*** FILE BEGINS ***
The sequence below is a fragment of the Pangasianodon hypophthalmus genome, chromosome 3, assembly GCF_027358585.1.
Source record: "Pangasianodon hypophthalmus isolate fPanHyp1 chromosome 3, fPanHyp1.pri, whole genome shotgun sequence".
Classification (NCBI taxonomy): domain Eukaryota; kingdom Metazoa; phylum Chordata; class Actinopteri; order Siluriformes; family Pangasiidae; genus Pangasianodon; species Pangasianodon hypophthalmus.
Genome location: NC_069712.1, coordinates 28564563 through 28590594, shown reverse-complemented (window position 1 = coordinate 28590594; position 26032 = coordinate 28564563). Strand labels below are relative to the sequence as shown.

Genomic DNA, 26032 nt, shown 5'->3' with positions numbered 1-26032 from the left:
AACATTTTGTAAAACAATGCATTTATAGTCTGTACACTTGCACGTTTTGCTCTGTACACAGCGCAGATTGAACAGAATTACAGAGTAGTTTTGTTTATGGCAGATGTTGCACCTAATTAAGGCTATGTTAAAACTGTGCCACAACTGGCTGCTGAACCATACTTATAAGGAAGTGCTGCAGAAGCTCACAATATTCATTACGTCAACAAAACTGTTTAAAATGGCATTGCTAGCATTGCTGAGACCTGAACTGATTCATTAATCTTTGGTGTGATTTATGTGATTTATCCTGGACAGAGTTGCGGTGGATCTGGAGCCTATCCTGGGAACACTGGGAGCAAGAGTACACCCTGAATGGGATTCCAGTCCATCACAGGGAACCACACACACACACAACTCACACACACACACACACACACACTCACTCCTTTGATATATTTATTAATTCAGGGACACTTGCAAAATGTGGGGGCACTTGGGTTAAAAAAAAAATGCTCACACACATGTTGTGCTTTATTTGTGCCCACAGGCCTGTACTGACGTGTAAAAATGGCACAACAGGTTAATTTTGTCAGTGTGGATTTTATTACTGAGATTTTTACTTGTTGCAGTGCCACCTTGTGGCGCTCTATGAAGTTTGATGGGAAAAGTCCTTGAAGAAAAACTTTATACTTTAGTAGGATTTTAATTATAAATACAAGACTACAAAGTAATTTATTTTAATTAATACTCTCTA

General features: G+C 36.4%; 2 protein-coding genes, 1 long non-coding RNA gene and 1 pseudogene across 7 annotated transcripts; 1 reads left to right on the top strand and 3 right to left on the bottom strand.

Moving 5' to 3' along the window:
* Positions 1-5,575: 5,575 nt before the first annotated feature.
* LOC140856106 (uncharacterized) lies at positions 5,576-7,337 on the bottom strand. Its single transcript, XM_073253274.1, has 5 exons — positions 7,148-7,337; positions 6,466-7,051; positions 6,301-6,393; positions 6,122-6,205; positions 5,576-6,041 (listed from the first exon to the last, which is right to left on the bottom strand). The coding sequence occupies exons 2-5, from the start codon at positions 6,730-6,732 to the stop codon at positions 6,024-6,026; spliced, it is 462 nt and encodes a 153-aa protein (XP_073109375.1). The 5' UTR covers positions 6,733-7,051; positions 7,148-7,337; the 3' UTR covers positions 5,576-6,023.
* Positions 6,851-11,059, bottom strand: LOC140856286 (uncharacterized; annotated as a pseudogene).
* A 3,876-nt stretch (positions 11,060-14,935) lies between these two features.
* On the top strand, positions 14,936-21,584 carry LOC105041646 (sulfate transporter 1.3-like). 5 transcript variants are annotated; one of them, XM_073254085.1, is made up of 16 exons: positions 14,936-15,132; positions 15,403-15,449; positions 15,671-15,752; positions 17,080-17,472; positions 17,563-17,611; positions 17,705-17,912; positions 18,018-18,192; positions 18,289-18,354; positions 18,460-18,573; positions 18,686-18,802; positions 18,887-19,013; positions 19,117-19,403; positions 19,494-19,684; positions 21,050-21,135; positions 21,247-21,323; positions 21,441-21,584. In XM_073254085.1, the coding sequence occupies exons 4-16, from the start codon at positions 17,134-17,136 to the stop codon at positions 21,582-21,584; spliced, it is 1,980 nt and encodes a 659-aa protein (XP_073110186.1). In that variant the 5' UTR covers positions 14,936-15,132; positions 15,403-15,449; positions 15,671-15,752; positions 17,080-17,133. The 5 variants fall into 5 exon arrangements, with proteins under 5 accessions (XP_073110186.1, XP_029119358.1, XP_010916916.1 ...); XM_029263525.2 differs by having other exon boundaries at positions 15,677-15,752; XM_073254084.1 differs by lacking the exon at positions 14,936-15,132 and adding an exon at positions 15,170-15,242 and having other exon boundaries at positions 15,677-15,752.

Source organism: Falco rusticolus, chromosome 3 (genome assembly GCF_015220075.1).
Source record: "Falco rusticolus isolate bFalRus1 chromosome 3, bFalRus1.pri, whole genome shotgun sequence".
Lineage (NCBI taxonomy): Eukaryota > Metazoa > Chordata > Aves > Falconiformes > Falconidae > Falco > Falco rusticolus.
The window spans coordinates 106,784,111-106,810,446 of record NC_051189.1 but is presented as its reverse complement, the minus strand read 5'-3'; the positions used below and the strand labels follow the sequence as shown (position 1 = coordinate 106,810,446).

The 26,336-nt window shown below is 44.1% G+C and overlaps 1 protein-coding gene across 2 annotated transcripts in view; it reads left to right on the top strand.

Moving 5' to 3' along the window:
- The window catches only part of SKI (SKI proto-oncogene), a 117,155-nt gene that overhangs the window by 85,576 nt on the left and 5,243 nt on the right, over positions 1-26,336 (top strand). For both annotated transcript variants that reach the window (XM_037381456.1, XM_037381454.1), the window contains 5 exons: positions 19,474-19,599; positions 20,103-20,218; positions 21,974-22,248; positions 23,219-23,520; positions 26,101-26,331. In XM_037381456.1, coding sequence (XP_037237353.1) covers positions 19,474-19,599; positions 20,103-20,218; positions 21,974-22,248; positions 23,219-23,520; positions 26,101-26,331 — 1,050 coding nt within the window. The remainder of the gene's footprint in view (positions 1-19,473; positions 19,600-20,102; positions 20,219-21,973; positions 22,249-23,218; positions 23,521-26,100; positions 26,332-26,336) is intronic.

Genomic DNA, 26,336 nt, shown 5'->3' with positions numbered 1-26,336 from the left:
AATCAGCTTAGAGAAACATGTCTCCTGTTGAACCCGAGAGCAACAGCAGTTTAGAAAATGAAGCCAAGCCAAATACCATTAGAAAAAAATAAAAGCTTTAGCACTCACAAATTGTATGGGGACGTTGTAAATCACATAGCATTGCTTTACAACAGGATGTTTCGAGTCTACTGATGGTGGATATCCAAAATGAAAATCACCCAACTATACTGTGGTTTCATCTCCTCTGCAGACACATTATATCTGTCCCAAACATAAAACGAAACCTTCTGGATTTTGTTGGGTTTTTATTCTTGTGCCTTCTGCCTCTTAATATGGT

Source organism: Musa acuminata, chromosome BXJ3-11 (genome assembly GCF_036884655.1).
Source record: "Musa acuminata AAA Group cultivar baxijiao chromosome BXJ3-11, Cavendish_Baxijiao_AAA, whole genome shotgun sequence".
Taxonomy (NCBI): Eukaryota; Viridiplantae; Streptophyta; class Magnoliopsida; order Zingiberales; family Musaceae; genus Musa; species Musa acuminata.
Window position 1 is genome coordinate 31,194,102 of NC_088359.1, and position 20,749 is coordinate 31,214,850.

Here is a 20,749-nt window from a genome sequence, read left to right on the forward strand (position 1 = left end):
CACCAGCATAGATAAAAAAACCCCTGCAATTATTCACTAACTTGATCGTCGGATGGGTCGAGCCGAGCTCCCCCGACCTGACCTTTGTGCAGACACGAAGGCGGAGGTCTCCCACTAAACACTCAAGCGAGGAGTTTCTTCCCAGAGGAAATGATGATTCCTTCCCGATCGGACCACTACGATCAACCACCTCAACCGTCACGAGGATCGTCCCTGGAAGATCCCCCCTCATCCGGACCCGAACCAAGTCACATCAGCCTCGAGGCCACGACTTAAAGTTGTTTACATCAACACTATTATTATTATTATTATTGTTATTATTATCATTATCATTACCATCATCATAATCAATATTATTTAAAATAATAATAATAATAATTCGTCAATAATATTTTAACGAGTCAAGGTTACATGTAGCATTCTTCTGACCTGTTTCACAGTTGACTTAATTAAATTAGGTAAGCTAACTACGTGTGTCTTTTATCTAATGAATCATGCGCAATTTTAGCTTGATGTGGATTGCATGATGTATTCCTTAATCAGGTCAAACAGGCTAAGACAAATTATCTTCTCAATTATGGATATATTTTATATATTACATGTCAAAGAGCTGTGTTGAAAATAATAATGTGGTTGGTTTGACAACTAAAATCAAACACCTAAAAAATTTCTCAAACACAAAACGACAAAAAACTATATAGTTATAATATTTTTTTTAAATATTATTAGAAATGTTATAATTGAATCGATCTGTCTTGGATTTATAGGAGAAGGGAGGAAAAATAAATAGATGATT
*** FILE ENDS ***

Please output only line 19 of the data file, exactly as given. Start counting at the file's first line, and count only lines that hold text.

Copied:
Moving 5' to 3' along the window: